What Is a Performance Review?
A performance review, also sometimes known as an appraisal, is an individualized assessment where your current performance as an employee is evaluated from all angles.
Each review will be documented so that your manager can keep track of your performance.
Depending on your company’s structure, performance reviews could occur on a regular to semi-regular basis. In modern business, performance reviews can occur as often as once a month.
Your manager should not be there to catch you out, or punish you; it is within their best interests (as well as the company’s) to support you in the most beneficial way possible.
Employee success ultimately drives the overall productivity of the business.
Types of Performance Review
A 360-degree review is when information is collated not only from your manager, but from your work colleagues, other members of the business and clients.
This helps you as an employee to understand your strengths and weaknesses as viewed by a wide range of people, and is a great way of grasping what others’ perceptions of you might be.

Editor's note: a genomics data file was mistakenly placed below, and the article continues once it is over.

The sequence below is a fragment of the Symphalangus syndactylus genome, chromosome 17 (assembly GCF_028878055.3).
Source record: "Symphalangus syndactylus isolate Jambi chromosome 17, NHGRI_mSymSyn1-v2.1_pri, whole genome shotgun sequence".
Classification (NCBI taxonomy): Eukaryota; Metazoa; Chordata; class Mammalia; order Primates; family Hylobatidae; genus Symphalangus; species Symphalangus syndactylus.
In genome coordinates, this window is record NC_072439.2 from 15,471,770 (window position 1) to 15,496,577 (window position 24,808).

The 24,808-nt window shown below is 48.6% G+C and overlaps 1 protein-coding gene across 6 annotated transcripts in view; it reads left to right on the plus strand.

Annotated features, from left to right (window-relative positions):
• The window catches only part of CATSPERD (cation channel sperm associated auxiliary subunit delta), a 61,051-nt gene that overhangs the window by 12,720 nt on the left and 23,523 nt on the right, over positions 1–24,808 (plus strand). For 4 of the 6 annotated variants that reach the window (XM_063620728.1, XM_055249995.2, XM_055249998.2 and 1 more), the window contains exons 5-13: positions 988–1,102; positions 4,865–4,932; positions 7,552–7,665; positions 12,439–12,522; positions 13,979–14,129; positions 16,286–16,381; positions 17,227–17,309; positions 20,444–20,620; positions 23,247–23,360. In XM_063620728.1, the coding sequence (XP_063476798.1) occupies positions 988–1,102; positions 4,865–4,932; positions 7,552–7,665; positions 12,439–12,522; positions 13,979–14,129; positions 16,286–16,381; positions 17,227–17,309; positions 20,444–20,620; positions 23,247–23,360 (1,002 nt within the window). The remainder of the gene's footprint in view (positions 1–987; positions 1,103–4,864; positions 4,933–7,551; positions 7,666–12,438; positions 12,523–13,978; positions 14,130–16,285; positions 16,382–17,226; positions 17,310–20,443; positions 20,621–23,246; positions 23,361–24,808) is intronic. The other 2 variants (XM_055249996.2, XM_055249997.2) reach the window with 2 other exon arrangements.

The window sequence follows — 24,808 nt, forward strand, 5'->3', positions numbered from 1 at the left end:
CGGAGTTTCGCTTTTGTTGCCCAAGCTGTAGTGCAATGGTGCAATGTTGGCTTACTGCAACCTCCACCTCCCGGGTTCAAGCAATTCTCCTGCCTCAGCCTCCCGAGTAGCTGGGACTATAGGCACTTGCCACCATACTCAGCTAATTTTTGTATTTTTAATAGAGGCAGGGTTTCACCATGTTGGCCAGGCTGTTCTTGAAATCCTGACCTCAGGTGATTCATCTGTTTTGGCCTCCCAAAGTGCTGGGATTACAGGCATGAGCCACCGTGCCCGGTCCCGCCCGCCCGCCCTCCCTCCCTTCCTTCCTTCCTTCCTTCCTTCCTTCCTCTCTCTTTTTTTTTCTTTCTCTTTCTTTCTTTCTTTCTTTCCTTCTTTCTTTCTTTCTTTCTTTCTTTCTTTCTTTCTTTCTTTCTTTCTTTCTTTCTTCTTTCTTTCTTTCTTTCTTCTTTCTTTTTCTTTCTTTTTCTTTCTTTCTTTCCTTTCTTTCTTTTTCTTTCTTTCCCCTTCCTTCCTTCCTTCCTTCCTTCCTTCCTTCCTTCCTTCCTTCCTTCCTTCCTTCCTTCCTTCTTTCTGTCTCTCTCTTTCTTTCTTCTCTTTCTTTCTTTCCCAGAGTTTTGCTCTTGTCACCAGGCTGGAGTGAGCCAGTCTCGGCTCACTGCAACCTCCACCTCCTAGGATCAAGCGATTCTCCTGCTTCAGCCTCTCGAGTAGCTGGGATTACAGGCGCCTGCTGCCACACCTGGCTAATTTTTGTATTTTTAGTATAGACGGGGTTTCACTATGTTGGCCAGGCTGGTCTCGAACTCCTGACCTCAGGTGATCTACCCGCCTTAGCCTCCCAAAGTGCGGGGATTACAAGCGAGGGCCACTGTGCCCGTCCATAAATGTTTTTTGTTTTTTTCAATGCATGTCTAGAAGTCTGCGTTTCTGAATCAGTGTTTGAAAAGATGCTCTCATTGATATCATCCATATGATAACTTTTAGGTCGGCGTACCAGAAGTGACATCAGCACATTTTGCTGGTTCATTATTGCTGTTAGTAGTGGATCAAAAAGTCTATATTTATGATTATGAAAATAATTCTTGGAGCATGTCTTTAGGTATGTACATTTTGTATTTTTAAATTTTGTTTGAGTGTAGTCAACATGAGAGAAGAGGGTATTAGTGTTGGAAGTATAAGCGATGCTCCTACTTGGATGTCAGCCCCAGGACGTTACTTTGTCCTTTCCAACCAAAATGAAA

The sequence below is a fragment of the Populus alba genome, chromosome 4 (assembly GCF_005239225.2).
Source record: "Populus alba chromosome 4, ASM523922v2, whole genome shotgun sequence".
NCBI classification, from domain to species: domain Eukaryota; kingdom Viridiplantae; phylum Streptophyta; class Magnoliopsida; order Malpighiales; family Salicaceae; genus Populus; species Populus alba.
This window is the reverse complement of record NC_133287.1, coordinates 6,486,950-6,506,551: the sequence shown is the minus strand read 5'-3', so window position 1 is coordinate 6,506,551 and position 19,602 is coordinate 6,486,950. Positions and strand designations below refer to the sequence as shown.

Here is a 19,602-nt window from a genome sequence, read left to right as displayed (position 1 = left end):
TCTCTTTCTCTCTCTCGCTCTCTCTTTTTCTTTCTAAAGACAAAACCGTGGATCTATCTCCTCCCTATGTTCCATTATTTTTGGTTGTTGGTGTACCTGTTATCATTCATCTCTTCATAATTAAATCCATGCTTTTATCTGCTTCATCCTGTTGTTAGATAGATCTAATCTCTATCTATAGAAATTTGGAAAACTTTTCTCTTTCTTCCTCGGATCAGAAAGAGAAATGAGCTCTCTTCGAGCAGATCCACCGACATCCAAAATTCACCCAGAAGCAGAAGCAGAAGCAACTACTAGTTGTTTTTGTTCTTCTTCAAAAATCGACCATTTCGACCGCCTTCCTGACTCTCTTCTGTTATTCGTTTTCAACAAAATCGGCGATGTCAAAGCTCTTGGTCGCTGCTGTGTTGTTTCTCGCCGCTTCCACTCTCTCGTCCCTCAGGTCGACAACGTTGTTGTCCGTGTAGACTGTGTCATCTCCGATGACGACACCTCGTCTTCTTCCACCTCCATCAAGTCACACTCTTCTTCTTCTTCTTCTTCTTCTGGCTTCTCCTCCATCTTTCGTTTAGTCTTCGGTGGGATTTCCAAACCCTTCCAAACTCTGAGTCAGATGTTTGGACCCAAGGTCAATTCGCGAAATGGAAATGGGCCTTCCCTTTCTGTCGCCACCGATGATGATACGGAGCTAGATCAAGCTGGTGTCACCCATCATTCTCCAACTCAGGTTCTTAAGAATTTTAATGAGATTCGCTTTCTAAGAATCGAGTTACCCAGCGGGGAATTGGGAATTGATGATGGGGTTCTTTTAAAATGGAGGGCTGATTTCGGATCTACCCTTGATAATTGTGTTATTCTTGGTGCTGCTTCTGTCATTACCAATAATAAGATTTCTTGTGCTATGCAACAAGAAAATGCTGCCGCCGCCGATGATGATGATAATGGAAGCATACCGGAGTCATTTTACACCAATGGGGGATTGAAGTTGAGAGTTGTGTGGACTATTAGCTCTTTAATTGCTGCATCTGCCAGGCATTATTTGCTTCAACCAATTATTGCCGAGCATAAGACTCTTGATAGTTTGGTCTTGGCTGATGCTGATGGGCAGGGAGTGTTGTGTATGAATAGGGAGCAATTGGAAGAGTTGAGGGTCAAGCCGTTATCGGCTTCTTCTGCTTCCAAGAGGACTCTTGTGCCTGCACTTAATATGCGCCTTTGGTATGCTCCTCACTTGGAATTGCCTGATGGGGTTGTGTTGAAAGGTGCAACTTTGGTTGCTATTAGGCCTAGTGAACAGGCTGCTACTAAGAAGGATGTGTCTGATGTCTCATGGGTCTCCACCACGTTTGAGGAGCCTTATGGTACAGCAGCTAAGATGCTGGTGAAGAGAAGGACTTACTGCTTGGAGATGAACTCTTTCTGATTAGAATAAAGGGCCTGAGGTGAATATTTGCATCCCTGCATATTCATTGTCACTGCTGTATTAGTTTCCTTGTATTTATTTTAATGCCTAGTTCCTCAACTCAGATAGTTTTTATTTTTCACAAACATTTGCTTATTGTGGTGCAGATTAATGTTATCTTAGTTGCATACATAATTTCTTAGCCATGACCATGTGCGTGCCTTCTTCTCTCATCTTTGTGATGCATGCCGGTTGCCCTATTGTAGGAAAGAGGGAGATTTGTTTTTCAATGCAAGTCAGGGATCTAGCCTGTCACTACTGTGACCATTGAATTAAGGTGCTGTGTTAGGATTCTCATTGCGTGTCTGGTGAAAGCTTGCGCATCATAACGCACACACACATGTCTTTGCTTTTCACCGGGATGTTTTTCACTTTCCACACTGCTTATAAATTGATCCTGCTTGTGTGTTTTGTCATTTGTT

Straight Ranking Appraisal
This is a method that compares all employees directly to each other, so that it is relatively simple for management to see at a glance which employees are excelling, and who needs to put more effort into their performance.
However, employees that end up at a middle grading are difficult for management to compare and review.
Grading is an efficient method that grades an employee on different workplace skills.
Employees could be scored on either a numerical or an alphabetical scale, and also on a report scale from 'outstanding' through to 'unacceptable'.
Although this is a clear way to see areas of strengths and weaknesses, this method is also subjective and could be unreliable if used without other appraisal methods.
Management by Objectives
This is a commonly used method. Simply put, the employee will be set gaugeable goals by their manager, to be achieved within a set time frame.
This means that there is less room for ambiguity and the employee can set a clear path to success.
A probationary review is used to assess a new employee.
Probationary periods traditionally last between three to six months, during which time the employee’s performance and company culture fit are monitored to inform a final conclusion.
This decision will ultimately result in the employee staying with the company or moving on.
If this review is the one you’re preparing for, remember that you are also there to assess whether the role and the company are the right fit for you.
Finally, a self-review does what it says; prior to a meeting with the manager, the employee fills in a self-assessment form.